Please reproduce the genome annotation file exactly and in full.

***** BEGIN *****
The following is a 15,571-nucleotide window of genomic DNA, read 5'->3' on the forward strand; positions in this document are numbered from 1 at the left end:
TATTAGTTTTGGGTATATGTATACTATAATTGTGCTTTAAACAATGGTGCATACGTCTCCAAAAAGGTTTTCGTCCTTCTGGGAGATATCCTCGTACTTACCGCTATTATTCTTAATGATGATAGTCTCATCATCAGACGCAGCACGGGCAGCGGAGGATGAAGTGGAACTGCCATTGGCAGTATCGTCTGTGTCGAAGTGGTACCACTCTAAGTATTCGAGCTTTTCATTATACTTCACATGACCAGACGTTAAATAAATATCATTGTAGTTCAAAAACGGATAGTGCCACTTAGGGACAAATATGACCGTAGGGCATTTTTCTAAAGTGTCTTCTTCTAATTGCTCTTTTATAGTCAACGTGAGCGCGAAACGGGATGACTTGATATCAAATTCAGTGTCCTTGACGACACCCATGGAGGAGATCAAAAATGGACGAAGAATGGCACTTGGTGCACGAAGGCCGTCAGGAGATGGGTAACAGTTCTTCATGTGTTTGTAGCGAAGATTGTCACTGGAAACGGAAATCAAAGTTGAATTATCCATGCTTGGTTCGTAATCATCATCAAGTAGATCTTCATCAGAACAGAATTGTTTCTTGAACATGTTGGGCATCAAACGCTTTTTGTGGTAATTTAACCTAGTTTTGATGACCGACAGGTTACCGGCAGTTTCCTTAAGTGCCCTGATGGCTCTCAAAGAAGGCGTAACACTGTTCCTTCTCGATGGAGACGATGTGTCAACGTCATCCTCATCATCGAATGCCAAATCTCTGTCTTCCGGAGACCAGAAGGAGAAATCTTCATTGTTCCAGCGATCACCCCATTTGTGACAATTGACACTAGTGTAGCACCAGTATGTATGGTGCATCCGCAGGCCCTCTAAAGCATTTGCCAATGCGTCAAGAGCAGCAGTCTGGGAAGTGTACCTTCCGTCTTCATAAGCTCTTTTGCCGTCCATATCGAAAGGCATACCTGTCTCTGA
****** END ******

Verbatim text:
The following is a 15,571-nucleotide window of genomic DNA, read 5'->3' on the forward strand; positions in this document are numbered from 1 at the left end:
TATTAGTTTTGGGTATATGTATACTATAATTGTGCTTTAAACAATGGTGCATACGTCTCCAAAAAGGTTTTCGTCCTTCTGGGAGATATCCTCGTACTTACCGCTATTATTCTTAATGATGATAGTCTCATCATCAGACGCAGCACGGGCAGCGGAGGATGAAGTGGAACTGCCATTGGCAGTATCGTCTGTGTCGAAGTGGTACCACTCTAAGTATTCGAGCTTTTCATTATACTTCACATGACCAGACGTTAAATAAATATCATTGTAGTTCAAAAACGGATAGTGCCACTTAGGGACAAATATGACCGTAGGGCATTTTTCTAAAGTGTCTTCTTCTAATTGCTCTTTTATAGTCAACGTGAGCGCGAAACGGGATGACTTGATATCAAATTCAGTGTCCTTGACGACACCCATGGAGGAGATCAAAAATGGACGAAGAATGGCACTTGGTGCACGAAGGCCGTCAGGAGATGGGTAACAGTTCTTCATGTGTTTGTAGCGAAGATTGTCACTGGAAACGGAAATCAAAGTTGAATTATCCATGCTTGGTTCGTAATCATCATCAAGTAGATCTTCATCAGAACAGAATTGTTTCTTGAACATGTTGGGCATCAAACGCTTTTTGTGGTAATTTAACCTAGTTTTGATGACCGACAGGTTACCGGCAGTTTCCTTAAGTGCCCTGATGGCTCTCAAAGAAGGCGTAACACTGTTCCTTCTCGATGGAGACGATGTGTCAACGTCATCCTCATCATCGAATGCCAAATCTCTGTCTTCCGGAGACCAGAAGGAGAAATCTTCATTGTTCCAGCGATCACCCCATTTGTGACAATTGACACTAGTGTAGCACCAGTATGTATGGTGCATCCGCAGGCCCTCTAAAGCATTTGCCAATGCGTCAAGAGCAGCAGTCTGGGAAGTGTACCTTCCGTCTTCATAAGCTCTTTTGCCGTCCATATCGAAAGGCATACCTGTCTCTGA